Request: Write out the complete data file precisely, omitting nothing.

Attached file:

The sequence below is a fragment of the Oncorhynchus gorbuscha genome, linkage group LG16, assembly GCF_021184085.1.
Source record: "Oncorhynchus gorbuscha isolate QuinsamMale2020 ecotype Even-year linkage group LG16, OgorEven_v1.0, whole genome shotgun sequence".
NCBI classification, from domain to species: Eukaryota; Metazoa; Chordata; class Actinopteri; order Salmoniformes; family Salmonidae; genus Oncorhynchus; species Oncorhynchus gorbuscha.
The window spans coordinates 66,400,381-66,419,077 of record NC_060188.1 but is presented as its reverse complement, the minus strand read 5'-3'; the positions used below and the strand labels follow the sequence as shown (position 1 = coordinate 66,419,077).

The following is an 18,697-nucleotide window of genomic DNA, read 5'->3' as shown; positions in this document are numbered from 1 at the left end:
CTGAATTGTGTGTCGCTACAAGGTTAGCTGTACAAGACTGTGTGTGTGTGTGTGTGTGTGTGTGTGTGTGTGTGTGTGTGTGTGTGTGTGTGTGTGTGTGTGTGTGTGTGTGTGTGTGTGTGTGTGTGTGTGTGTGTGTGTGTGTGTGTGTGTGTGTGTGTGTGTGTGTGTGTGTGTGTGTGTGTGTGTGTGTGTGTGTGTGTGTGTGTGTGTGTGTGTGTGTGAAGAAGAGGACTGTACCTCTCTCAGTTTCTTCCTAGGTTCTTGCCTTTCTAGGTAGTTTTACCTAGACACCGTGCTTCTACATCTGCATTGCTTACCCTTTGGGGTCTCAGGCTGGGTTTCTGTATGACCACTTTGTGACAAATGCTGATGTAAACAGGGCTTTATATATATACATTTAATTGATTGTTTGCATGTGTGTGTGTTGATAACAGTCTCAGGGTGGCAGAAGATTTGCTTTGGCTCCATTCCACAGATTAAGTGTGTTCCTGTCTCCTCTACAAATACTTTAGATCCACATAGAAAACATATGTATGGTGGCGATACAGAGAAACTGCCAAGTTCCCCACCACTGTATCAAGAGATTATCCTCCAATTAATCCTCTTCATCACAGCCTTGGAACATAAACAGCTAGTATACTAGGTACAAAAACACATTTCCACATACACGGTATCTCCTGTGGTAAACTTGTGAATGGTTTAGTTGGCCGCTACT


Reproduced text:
The sequence below is a fragment of the Oncorhynchus gorbuscha genome, linkage group LG16, assembly GCF_021184085.1.
Source record: "Oncorhynchus gorbuscha isolate QuinsamMale2020 ecotype Even-year linkage group LG16, OgorEven_v1.0, whole genome shotgun sequence".
NCBI classification, from domain to species: Eukaryota; Metazoa; Chordata; class Actinopteri; order Salmoniformes; family Salmonidae; genus Oncorhynchus; species Oncorhynchus gorbuscha.
The window spans coordinates 66,400,381-66,419,077 of record NC_060188.1 but is presented as its reverse complement, the minus strand read 5'-3'; the positions used below and the strand labels follow the sequence as shown (position 1 = coordinate 66,419,077).

The following is an 18,697-nucleotide window of genomic DNA, read 5'->3' as shown; positions in this document are numbered from 1 at the left end:
CTGAATTGTGTGTCGCTACAAGGTTAGCTGTACAAGACTGTGTGTGTGTGTGTGTGTGTGTGTGTGTGTGTGTGTGTGTGTGTGTGTGTGTGTGTGTGTGTGTGTGTGTGTGTGTGTGTGTGTGTGTGTGTGTGTGTGTGTGTGTGTGTGTGTGTGTGTGTGTGTGTGTGTGTGTGTGTGTGTGTGTGTGTGTGTGTGTGTGTGTGTGTGTGTGTGTGTGTGTGAAGAAGAGGACTGTACCTCTCTCAGTTTCTTCCTAGGTTCTTGCCTTTCTAGGTAGTTTTACCTAGACACCGTGCTTCTACATCTGCATTGCTTACCCTTTGGGGTCTCAGGCTGGGTTTCTGTATGACCACTTTGTGACAAATGCTGATGTAAACAGGGCTTTATATATATACATTTAATTGATTGTTTGCATGTGTGTGTGTTGATAACAGTCTCAGGGTGGCAGAAGATTTGCTTTGGCTCCATTCCACAGATTAAGTGTGTTCCTGTCTCCTCTACAAATACTTTAGATCCACATAGAAAACATATGTATGGTGGCGATACAGAGAAACTGCCAAGTTCCCCACCACTGTATCAAGAGATTATCCTCCAATTAATCCTCTTCATCACAGCCTTGGAACATAAACAGCTAGTATACTAGGTACAAAAACACATTTCCACATACACGGTATCTCCTGTGGTAAACTTGTGAATGGTTTAGTTGGCCGCTACT